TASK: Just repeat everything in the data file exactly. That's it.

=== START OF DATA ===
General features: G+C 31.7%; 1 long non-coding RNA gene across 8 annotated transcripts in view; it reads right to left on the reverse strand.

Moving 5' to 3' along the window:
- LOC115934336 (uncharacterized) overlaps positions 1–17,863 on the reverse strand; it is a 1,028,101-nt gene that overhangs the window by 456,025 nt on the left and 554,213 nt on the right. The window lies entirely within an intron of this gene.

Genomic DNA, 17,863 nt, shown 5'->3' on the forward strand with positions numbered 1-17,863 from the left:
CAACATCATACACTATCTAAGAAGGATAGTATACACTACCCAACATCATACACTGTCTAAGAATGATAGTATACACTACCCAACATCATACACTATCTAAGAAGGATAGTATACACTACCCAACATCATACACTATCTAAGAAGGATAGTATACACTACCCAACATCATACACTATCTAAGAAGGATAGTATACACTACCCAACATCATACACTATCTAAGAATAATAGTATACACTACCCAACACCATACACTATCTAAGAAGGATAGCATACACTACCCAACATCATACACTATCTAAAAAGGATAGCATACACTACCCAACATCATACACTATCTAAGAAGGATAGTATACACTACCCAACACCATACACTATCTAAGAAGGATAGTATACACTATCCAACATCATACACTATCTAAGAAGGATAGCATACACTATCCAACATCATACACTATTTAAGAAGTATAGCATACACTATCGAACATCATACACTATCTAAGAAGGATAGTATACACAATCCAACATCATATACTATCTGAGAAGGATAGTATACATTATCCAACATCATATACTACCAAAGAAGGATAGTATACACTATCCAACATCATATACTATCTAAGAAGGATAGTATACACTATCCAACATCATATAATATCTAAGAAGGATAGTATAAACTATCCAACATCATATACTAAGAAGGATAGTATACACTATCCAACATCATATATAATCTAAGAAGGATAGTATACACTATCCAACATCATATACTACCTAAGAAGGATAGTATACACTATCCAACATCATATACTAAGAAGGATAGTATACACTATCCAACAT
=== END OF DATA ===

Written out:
General features: G+C 31.7%; 1 long non-coding RNA gene across 8 annotated transcripts in view; it reads right to left on the reverse strand.

Moving 5' to 3' along the window:
- LOC115934336 (uncharacterized) overlaps positions 1–17,863 on the reverse strand; it is a 1,028,101-nt gene that overhangs the window by 456,025 nt on the left and 554,213 nt on the right. The window lies entirely within an intron of this gene.

Genomic DNA, 17,863 nt, shown 5'->3' on the forward strand with positions numbered 1-17,863 from the left:
CAACATCATACACTATCTAAGAAGGATAGTATACACTACCCAACATCATACACTGTCTAAGAATGATAGTATACACTACCCAACATCATACACTATCTAAGAAGGATAGTATACACTACCCAACATCATACACTATCTAAGAAGGATAGTATACACTACCCAACATCATACACTATCTAAGAAGGATAGTATACACTACCCAACATCATACACTATCTAAGAATAATAGTATACACTACCCAACACCATACACTATCTAAGAAGGATAGCATACACTACCCAACATCATACACTATCTAAAAAGGATAGCATACACTACCCAACATCATACACTATCTAAGAAGGATAGTATACACTACCCAACACCATACACTATCTAAGAAGGATAGTATACACTATCCAACATCATACACTATCTAAGAAGGATAGCATACACTATCCAACATCATACACTATTTAAGAAGTATAGCATACACTATCGAACATCATACACTATCTAAGAAGGATAGTATACACAATCCAACATCATATACTATCTGAGAAGGATAGTATACATTATCCAACATCATATACTACCAAAGAAGGATAGTATACACTATCCAACATCATATACTATCTAAGAAGGATAGTATACACTATCCAACATCATATAATATCTAAGAAGGATAGTATAAACTATCCAACATCATATACTAAGAAGGATAGTATACACTATCCAACATCATATATAATCTAAGAAGGATAGTATACACTATCCAACATCATATACTACCTAAGAAGGATAGTATACACTATCCAACATCATATACTAAGAAGGATAGTATACACTATCCAACAT